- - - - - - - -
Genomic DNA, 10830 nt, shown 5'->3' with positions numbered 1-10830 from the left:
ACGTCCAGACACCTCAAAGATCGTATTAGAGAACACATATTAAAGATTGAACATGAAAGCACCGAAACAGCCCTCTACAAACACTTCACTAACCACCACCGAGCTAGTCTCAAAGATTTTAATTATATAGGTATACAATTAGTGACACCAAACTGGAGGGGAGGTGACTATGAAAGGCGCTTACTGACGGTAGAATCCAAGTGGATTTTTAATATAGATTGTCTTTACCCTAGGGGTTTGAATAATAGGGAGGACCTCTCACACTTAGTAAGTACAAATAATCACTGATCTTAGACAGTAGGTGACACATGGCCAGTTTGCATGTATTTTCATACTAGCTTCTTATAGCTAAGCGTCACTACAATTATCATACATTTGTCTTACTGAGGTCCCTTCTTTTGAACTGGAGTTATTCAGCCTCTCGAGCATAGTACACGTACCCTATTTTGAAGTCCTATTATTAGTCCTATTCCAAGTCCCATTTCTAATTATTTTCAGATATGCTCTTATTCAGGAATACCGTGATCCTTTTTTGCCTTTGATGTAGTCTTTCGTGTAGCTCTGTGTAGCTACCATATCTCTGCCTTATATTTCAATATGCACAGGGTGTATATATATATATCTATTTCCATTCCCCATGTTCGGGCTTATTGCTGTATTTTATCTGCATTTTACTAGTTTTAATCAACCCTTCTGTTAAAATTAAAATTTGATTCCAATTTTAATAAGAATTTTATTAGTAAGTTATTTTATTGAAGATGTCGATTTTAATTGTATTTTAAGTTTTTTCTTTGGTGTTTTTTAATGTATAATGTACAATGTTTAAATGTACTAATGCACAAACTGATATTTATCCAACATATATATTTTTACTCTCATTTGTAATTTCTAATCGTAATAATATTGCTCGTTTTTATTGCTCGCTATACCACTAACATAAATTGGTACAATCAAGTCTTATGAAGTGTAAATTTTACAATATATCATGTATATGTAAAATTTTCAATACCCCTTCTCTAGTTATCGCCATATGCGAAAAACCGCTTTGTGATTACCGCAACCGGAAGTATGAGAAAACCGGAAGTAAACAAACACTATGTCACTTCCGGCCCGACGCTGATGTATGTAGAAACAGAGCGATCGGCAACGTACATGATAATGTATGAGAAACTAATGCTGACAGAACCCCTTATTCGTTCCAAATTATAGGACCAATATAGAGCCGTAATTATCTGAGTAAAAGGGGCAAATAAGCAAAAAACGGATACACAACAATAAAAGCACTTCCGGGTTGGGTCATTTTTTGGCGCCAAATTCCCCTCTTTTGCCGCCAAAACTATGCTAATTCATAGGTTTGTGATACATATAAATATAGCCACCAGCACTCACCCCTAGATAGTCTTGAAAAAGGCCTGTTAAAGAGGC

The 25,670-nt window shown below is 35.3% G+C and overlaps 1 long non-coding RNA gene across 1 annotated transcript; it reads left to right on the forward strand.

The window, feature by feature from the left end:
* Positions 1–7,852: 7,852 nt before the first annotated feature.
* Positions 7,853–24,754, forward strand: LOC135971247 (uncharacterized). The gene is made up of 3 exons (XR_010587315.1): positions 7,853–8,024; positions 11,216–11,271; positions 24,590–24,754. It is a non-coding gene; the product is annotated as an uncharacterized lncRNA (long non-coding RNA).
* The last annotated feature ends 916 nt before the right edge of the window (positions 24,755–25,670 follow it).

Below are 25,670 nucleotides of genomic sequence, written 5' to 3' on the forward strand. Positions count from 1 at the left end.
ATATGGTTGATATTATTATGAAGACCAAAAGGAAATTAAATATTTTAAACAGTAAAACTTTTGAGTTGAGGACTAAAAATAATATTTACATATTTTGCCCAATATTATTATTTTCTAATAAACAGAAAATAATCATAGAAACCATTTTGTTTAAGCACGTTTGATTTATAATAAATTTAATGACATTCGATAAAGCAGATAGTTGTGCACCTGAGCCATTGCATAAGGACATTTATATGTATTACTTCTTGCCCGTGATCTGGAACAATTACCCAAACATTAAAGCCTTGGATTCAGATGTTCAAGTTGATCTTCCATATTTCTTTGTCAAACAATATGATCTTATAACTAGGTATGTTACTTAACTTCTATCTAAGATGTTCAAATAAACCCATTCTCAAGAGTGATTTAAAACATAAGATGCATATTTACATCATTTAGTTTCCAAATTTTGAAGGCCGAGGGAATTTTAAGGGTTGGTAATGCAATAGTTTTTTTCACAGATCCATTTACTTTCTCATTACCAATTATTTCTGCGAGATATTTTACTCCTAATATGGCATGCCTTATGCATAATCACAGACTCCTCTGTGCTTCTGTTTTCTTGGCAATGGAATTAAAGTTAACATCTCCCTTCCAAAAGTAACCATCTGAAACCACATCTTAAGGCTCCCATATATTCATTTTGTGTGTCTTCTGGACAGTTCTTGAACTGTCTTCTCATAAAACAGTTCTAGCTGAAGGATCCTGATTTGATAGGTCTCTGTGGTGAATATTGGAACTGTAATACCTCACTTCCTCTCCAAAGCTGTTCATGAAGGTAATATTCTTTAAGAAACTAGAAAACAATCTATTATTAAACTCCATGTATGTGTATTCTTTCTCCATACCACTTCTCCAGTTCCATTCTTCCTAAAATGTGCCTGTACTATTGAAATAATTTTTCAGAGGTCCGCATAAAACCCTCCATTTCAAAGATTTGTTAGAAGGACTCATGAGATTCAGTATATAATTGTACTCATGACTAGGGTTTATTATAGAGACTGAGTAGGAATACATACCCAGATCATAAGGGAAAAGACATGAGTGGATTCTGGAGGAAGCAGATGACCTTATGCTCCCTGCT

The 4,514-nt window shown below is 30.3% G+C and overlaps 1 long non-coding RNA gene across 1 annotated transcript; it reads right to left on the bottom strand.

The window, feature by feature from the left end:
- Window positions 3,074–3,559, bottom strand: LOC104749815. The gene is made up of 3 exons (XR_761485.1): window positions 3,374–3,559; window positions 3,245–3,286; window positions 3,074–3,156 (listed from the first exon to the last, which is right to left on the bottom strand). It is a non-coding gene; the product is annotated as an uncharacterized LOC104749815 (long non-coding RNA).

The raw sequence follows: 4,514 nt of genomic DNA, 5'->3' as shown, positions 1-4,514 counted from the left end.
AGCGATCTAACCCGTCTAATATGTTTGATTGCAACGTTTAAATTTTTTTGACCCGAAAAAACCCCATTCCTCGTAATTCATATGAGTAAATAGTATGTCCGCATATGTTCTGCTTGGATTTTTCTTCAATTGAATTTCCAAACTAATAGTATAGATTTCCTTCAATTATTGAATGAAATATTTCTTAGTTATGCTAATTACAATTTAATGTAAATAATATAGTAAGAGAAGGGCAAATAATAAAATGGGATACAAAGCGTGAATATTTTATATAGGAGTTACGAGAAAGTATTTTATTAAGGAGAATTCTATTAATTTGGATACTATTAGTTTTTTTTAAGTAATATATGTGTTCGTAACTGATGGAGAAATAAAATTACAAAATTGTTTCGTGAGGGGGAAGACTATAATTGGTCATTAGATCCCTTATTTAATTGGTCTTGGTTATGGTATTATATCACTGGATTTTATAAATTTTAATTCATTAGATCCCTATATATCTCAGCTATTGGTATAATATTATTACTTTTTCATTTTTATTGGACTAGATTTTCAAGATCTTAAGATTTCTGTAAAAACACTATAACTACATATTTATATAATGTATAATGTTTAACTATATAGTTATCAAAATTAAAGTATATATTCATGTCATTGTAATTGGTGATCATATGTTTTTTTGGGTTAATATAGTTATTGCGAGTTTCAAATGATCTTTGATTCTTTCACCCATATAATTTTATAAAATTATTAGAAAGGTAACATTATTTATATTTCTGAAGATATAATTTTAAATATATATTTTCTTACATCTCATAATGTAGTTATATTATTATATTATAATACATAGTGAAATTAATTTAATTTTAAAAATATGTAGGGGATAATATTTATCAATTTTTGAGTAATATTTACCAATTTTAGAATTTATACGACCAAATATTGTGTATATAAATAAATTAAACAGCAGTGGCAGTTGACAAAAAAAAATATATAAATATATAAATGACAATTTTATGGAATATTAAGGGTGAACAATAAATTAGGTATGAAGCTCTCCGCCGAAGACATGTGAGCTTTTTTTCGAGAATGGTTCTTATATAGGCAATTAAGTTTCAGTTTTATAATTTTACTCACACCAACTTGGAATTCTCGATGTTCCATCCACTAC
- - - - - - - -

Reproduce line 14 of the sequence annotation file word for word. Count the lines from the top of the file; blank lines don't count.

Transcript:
AGCGATCTAACCCGTCTAATATGTTTGATTGCAACGTTTAAATTTTTTTGACCCGAAAAAACCCCATTCCTCGTAATTCATATGAGTAAATAGTATGTCCGCATATGTTCTGCTTGGATTTTTCTTCAATTGAATTTCCAAACTAATAGTATAGATTTCCTTCAATTATTGAATGAAATATTTCTTAGTTATGCTAATTACAATTTAATGTAAATAATATAGTAAGAGAAGGGCAAATAATAAAATGGGATACAAAGCGTGAATATTTTATATAGGAGTTACGAGAAAGTATTTTATTAAGGAGAATTCTATTAATTTGGATACTATTAGTTTTTTTTAAGTAATATATGTGTTCGTAACTGATGGAGAAATAAAATTACAAAATTGTTTCGTGAGGGGGAAGACTATAATTGGTCATTAGATCCCTTATTTAATTGGTCTTGGTTATGGTATTATATCACTGGATTTTATAAATTTTAATTCATTAGATCCCTATATATCTCAGCTATTGGTATAATATTATTACTTTTTCATTTTTATTGGACTAGATTTTCAAGATCTTAAGATTTCTGTAAAAACACTATAACTACATATTTATATAATGTATAATGTTTAACTATATAGTTATCAAAATTAAAGTATATATTCATGTCATTGTAATTGGTGATCATATGTTTTTTTGGGTTAATATAGTTATTGCGAGTTTCAAATGATCTTTGATTCTTTCACCCATATAATTTTATAAAATTATTAGAAAGGTAACATTATTTATATTTCTGAAGATATAATTTTAAATATATATTTTCTTACATCTCATAATGTAGTTATATTATTATATTATAATACATAGTGAAATTAATTTAATTTTAAAAATATGTAGGGGATAATATTTATCAATTTTTGAGTAATATTTACCAATTTTAGAATTTATACGACCAAATATTGTGTATATAAATAAATTAAACAGCAGTGGCAGTTGACAAAAAAAAATATATAAATATATAAATGACAATTTTATGGAATATTAAGGGTGAACAATAAATTAGGTATGAAGCTCTCCGCCGAAGACATGTGAGCTTTTTTTCGAGAATGGTTCTTATATAGGCAATTAAGTTTCAGTTTTATAATTTTACTCACACCAACTTGGAATTCTCGATGTTCCATCCACTAC